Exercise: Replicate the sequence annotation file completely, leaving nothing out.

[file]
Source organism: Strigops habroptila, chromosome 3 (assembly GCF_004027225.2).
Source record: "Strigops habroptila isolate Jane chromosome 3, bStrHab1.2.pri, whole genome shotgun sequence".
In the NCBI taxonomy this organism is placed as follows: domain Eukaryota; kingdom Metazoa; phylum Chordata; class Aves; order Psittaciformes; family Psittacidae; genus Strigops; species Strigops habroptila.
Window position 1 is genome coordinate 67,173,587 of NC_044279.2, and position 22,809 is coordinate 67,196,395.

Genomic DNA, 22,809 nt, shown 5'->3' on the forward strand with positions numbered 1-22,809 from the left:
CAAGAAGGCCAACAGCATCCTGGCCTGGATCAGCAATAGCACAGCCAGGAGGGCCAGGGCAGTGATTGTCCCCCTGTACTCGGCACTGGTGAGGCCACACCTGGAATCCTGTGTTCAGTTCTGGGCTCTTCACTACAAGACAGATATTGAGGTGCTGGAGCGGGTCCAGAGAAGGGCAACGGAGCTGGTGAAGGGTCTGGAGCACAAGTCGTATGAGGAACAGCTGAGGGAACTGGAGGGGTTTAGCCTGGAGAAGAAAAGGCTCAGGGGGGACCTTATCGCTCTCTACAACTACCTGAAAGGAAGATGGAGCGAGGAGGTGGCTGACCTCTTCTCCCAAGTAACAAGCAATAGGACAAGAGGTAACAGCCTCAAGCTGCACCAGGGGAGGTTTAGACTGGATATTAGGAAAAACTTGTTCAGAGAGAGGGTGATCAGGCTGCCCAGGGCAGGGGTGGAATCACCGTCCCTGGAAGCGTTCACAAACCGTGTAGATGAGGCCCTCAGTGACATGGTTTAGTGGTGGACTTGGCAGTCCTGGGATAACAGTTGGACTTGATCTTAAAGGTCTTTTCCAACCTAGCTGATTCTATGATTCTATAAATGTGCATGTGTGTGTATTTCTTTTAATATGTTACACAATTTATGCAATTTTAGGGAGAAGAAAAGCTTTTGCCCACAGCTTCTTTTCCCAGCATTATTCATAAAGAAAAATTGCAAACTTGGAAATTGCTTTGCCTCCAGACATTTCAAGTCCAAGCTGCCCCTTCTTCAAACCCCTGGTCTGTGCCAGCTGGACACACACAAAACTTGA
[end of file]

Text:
Source organism: Strigops habroptila, chromosome 3 (assembly GCF_004027225.2).
Source record: "Strigops habroptila isolate Jane chromosome 3, bStrHab1.2.pri, whole genome shotgun sequence".
In the NCBI taxonomy this organism is placed as follows: domain Eukaryota; kingdom Metazoa; phylum Chordata; class Aves; order Psittaciformes; family Psittacidae; genus Strigops; species Strigops habroptila.
Window position 1 is genome coordinate 67,173,587 of NC_044279.2, and position 22,809 is coordinate 67,196,395.

Genomic DNA, 22,809 nt, shown 5'->3' on the forward strand with positions numbered 1-22,809 from the left:
CAAGAAGGCCAACAGCATCCTGGCCTGGATCAGCAATAGCACAGCCAGGAGGGCCAGGGCAGTGATTGTCCCCCTGTACTCGGCACTGGTGAGGCCACACCTGGAATCCTGTGTTCAGTTCTGGGCTCTTCACTACAAGACAGATATTGAGGTGCTGGAGCGGGTCCAGAGAAGGGCAACGGAGCTGGTGAAGGGTCTGGAGCACAAGTCGTATGAGGAACAGCTGAGGGAACTGGAGGGGTTTAGCCTGGAGAAGAAAAGGCTCAGGGGGGACCTTATCGCTCTCTACAACTACCTGAAAGGAAGATGGAGCGAGGAGGTGGCTGACCTCTTCTCCCAAGTAACAAGCAATAGGACAAGAGGTAACAGCCTCAAGCTGCACCAGGGGAGGTTTAGACTGGATATTAGGAAAAACTTGTTCAGAGAGAGGGTGATCAGGCTGCCCAGGGCAGGGGTGGAATCACCGTCCCTGGAAGCGTTCACAAACCGTGTAGATGAGGCCCTCAGTGACATGGTTTAGTGGTGGACTTGGCAGTCCTGGGATAACAGTTGGACTTGATCTTAAAGGTCTTTTCCAACCTAGCTGATTCTATGATTCTATAAATGTGCATGTGTGTGTATTTCTTTTAATATGTTACACAATTTATGCAATTTTAGGGAGAAGAAAAGCTTTTGCCCACAGCTTCTTTTCCCAGCATTATTCATAAAGAAAAATTGCAAACTTGGAAATTGCTTTGCCTCCAGACATTTCAAGTCCAAGCTGCCCCTTCTTCAAACCCCTGGTCTGTGCCAGCTGGACACACACAAAACTTGA